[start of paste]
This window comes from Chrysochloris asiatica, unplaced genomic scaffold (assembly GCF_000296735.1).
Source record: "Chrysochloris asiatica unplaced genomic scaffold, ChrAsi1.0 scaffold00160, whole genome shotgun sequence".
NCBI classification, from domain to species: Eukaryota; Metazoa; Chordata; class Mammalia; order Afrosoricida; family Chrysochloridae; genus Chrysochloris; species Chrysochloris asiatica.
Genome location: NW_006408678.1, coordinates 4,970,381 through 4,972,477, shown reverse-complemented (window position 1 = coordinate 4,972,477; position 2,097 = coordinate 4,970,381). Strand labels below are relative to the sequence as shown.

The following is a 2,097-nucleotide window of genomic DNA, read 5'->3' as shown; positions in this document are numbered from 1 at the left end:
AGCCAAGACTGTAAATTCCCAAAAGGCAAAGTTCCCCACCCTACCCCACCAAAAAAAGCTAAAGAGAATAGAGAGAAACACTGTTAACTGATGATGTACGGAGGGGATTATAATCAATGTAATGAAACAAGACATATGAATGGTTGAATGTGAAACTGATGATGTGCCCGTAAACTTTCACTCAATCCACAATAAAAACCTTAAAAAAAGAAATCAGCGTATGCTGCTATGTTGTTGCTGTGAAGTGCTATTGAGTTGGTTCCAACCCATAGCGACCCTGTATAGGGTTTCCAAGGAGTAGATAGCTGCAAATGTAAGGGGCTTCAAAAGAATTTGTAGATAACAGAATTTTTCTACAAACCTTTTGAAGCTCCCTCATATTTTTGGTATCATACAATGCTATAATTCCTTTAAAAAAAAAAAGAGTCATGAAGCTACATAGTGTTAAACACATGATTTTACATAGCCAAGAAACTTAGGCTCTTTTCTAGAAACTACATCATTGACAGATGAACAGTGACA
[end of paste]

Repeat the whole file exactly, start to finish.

This window comes from Chrysochloris asiatica, unplaced genomic scaffold (assembly GCF_000296735.1).
Source record: "Chrysochloris asiatica unplaced genomic scaffold, ChrAsi1.0 scaffold00160, whole genome shotgun sequence".
NCBI classification, from domain to species: Eukaryota; Metazoa; Chordata; class Mammalia; order Afrosoricida; family Chrysochloridae; genus Chrysochloris; species Chrysochloris asiatica.
Genome location: NW_006408678.1, coordinates 4,970,381 through 4,972,477, shown reverse-complemented (window position 1 = coordinate 4,972,477; position 2,097 = coordinate 4,970,381). Strand labels below are relative to the sequence as shown.

The following is a 2,097-nucleotide window of genomic DNA, read 5'->3' as shown; positions in this document are numbered from 1 at the left end:
AGCCAAGACTGTAAATTCCCAAAAGGCAAAGTTCCCCACCCTACCCCACCAAAAAAAGCTAAAGAGAATAGAGAGAAACACTGTTAACTGATGATGTACGGAGGGGATTATAATCAATGTAATGAAACAAGACATATGAATGGTTGAATGTGAAACTGATGATGTGCCCGTAAACTTTCACTCAATCCACAATAAAAACCTTAAAAAAAGAAATCAGCGTATGCTGCTATGTTGTTGCTGTGAAGTGCTATTGAGTTGGTTCCAACCCATAGCGACCCTGTATAGGGTTTCCAAGGAGTAGATAGCTGCAAATGTAAGGGGCTTCAAAAGAATTTGTAGATAACAGAATTTTTCTACAAACCTTTTGAAGCTCCCTCATATTTTTGGTATCATACAATGCTATAATTCCTTTAAAAAAAAAAAGAGTCATGAAGCTACATAGTGTTAAACACATGATTTTACATAGCCAAGAAACTTAGGCTCTTTTCTAGAAACTACATCATTGACAGATGAACAGTGACA